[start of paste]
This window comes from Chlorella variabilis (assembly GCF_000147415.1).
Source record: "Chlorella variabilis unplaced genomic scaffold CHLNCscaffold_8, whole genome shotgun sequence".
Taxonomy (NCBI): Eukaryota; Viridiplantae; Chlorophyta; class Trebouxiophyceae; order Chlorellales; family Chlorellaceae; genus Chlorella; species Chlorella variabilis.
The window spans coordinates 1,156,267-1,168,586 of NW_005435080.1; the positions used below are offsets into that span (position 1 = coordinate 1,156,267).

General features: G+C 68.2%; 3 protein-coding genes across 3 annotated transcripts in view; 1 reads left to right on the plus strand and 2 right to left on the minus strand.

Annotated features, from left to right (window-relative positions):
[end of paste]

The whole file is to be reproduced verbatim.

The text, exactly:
This window comes from Chlorella variabilis (assembly GCF_000147415.1).
Source record: "Chlorella variabilis unplaced genomic scaffold CHLNCscaffold_8, whole genome shotgun sequence".
Taxonomy (NCBI): Eukaryota; Viridiplantae; Chlorophyta; class Trebouxiophyceae; order Chlorellales; family Chlorellaceae; genus Chlorella; species Chlorella variabilis.
The window spans coordinates 1,156,267-1,168,586 of NW_005435080.1; the positions used below are offsets into that span (position 1 = coordinate 1,156,267).

General features: G+C 68.2%; 3 protein-coding genes across 3 annotated transcripts in view; 1 reads left to right on the plus strand and 2 right to left on the minus strand.

Annotated features, from left to right (window-relative positions):